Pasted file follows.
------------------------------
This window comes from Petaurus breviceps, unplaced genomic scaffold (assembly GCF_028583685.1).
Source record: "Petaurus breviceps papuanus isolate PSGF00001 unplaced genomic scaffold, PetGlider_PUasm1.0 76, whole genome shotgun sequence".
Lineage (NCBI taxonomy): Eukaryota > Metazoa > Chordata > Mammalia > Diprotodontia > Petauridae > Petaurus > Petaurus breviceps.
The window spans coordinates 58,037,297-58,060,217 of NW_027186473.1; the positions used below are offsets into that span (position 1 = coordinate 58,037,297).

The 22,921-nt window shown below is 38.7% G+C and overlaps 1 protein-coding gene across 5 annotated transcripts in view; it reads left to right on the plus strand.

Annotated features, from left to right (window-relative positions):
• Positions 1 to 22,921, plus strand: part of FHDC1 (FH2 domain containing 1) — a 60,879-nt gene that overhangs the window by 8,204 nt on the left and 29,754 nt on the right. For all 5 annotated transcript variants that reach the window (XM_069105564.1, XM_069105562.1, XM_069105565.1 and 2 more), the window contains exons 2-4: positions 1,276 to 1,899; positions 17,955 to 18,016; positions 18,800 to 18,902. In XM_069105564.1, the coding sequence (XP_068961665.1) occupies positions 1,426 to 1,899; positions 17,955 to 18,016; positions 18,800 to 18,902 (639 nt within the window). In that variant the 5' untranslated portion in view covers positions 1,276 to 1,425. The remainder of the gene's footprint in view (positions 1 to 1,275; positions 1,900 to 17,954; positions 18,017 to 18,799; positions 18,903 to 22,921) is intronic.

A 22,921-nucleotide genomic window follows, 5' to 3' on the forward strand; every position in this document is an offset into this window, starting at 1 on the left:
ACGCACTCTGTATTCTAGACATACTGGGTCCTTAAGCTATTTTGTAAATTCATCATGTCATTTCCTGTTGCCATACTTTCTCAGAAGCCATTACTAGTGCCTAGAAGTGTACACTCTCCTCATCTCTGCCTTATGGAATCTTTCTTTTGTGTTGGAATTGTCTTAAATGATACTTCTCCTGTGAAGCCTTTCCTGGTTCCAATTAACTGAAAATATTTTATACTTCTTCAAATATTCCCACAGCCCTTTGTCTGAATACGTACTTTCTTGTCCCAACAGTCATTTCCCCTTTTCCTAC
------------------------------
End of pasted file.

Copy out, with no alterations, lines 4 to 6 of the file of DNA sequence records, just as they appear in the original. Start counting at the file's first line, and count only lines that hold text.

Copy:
The window spans coordinates 58,037,297-58,060,217 of NW_027186473.1; the positions used below are offsets into that span (position 1 = coordinate 58,037,297).

The 22,921-nt window shown below is 38.7% G+C and overlaps 1 protein-coding gene across 5 annotated transcripts in view; it reads left to right on the plus strand.

Annotated features, from left to right (window-relative positions):